From "The Monologues of Verplanck Colvin."
Roger Mitchell
From Adirondack


The night we burned a mountain by mistake,
the men quivered setting their packs down.
Who had no more food, the deer startled off
by our scrambling through unbroken forest,
burdened with gear. Vernier calipers,
rods, chains. The delicate theodolite,
its box and harness. Three hundred pounds
stretchered like a sultan or a sultan's
pet wife, like creamy Cleopatra over
gorge and precipice, through swamp and windslash.

I think of that. Of that alone, sometimes.

And the men. I don't know why they did it,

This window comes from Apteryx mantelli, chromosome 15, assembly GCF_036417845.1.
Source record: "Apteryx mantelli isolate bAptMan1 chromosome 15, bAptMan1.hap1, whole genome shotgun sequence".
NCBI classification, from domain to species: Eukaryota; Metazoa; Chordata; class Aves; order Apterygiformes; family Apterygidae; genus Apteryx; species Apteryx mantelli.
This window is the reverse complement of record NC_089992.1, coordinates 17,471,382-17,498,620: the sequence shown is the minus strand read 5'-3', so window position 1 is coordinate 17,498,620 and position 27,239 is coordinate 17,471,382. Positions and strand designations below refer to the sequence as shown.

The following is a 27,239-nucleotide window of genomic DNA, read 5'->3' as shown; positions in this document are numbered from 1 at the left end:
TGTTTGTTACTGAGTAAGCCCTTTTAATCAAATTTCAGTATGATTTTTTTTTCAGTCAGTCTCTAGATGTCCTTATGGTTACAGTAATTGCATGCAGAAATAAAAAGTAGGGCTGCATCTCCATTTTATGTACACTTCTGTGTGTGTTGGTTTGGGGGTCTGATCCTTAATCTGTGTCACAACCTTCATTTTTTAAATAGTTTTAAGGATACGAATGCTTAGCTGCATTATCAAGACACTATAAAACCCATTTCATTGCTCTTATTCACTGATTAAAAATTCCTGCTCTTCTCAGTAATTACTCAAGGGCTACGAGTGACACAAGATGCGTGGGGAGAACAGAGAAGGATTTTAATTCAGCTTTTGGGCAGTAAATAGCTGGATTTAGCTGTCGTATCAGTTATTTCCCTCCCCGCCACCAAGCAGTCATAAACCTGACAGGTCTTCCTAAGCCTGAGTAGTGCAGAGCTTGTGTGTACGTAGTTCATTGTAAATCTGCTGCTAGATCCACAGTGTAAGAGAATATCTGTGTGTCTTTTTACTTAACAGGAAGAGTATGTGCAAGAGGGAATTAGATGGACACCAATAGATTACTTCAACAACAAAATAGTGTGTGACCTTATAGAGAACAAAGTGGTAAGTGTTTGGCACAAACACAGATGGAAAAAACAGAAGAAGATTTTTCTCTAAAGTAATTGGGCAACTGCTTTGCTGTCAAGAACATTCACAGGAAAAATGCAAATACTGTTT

those who did, those who didn't stalk off cursing
through the snow. They cheered. In the freezing gales
they cheered, when I marked and read and reread four times,
to be sure, and wrote down in the great ledger,
in a slowed hand, the last point on Marcy.
How could they not cheer? Here, the earth unraveled,
cold, remote, treeless at its peak. And now,
we knew its height, above Paris, London,
even the pyramids, the scuttled barge,
above her calm, wrapped body.